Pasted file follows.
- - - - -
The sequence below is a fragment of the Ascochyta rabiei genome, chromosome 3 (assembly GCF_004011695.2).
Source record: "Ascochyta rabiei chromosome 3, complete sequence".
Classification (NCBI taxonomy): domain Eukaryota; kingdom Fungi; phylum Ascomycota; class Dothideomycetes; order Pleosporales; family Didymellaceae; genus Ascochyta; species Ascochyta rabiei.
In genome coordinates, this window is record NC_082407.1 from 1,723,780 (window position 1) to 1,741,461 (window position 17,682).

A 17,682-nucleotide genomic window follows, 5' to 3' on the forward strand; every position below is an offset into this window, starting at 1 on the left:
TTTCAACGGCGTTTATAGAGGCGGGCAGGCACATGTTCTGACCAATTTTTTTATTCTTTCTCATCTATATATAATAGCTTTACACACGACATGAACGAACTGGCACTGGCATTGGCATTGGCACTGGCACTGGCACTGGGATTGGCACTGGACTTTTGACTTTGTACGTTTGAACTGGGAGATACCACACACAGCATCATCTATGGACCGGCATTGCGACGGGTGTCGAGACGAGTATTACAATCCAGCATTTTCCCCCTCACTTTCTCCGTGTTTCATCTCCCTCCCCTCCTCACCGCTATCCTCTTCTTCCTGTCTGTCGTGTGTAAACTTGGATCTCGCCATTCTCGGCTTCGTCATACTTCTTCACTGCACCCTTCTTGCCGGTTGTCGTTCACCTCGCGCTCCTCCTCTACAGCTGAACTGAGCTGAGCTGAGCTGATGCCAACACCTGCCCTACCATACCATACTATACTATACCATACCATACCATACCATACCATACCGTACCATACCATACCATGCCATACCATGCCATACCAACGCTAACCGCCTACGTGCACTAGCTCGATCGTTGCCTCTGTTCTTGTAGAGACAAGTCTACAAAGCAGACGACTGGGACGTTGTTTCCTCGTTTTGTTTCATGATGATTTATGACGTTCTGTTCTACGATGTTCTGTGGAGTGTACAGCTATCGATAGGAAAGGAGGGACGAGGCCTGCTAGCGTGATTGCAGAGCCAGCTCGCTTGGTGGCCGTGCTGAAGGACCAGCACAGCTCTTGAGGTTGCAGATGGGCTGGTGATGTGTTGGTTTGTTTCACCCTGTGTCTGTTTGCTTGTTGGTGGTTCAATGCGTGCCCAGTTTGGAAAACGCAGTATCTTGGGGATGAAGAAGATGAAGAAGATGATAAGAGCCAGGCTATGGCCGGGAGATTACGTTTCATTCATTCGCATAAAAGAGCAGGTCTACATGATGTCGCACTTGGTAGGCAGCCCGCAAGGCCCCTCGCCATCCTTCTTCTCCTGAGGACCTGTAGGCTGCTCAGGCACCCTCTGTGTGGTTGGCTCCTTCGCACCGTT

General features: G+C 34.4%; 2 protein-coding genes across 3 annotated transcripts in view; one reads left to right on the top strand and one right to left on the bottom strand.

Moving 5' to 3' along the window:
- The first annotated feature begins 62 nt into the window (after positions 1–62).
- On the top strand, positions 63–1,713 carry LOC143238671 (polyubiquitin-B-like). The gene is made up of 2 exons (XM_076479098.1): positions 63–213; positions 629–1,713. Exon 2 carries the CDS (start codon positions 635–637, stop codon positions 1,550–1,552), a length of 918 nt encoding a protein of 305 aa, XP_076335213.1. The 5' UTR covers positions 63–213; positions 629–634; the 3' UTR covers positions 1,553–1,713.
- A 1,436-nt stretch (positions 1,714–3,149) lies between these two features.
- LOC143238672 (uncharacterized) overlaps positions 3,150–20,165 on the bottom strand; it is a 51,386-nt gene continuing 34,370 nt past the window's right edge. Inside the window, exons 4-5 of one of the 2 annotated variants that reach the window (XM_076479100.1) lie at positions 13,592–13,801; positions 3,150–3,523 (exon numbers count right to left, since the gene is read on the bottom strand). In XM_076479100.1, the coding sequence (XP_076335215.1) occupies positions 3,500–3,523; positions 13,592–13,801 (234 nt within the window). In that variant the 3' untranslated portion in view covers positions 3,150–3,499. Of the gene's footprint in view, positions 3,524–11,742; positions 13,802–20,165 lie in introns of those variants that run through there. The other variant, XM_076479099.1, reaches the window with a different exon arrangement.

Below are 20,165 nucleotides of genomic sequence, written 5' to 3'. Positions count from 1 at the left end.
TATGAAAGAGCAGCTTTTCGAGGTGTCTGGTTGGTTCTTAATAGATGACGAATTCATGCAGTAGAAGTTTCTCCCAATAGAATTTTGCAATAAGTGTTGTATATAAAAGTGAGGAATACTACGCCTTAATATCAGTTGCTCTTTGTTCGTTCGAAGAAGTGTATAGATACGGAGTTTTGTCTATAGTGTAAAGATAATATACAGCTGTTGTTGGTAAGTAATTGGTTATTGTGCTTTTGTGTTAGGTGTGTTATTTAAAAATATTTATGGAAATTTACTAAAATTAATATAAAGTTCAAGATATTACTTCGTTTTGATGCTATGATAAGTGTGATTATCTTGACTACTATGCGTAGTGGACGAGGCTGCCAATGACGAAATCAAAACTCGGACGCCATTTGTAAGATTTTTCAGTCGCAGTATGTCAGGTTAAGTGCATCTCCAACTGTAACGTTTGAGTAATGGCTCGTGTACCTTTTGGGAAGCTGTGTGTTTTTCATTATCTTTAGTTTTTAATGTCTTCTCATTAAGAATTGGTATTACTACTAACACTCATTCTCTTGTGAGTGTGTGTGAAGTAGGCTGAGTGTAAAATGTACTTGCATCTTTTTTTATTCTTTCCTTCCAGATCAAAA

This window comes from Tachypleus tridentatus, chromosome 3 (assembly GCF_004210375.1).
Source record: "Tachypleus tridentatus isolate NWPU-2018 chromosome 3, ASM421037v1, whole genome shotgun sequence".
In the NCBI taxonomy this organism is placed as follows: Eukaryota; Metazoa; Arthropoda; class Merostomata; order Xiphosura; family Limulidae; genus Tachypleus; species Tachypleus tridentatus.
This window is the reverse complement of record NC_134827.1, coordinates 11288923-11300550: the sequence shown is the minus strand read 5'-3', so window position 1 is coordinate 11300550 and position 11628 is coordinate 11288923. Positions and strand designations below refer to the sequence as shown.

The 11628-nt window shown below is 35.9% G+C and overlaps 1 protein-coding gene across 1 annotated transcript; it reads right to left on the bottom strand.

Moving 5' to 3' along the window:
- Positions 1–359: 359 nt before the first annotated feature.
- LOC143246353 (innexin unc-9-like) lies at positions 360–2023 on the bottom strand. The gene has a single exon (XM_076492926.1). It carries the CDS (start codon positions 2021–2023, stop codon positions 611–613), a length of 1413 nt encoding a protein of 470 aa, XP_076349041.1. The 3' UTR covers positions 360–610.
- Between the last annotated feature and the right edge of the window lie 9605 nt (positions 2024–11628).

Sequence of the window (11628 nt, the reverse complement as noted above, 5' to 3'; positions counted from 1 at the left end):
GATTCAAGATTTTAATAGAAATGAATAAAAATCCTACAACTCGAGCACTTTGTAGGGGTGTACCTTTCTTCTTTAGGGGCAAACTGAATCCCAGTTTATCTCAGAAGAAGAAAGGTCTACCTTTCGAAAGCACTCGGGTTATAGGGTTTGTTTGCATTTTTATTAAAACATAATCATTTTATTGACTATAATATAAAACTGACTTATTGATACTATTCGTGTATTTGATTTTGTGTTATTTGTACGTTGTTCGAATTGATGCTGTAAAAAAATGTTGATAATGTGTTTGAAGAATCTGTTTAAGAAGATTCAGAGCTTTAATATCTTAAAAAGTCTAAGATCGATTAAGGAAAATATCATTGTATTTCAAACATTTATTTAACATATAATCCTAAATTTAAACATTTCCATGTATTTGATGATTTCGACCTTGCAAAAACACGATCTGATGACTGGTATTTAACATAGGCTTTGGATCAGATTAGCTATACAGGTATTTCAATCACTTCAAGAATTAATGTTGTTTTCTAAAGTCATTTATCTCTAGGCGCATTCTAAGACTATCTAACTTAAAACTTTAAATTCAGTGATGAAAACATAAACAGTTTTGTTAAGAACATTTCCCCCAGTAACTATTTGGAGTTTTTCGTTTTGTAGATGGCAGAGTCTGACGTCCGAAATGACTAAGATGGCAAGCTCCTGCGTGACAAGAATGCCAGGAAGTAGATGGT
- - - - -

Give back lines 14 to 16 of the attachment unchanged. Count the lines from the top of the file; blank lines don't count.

TATGAAAGAGCAGCTTTTCGAGGTGTCTGGTTGGTTCTTAATAGATGACGAATTCATGCAGTAGAAGTTTCTCCCAATAGAATTTTGCAATAAGTGTTGTATATAAAAGTGAGGAATACTACGCCTTAATATCAGTTGCTCTTTGTTCGTTCGAAGAAGTGTATAGATACGGAGTTTTGTCTATAGTGTAAAGATAATATACAGCTGTTGTTGGTAAGTAATTGGTTATTGTGCTTTTGTGTTAGGTGTGTTATTTAAAAATATTTATGGAAATTTACTAAAATTAATATAAAGTTCAAGATATTACTTCGTTTTGATGCTATGATAAGTGTGATTATCTTGACTACTATGCGTAGTGGACGAGGCTGCCAATGACGAAATCAAAACTCGGACGCCATTTGTAAGATTTTTCAGTCGCAGTATGTCAGGTTAAGTGCATCTCCAACTGTAACGTTTGAGTAATGGCTCGTGTACCTTTTGGGAAGCTGTGTGTTTTTCATTATCTTTAGTTTTTAATGTCTTCTCATTAAGAATTGGTATTACTACTAACACTCATTCTCTTGTGAGTGTGTGTGAAGTAGGCTGAGTGTAAAATGTACTTGCATCTTTTTTTATTCTTTCCTTCCAGATCAAAA

This window comes from Tachypleus tridentatus, chromosome 3 (assembly GCF_004210375.1).
Source record: "Tachypleus tridentatus isolate NWPU-2018 chromosome 3, ASM421037v1, whole genome shotgun sequence".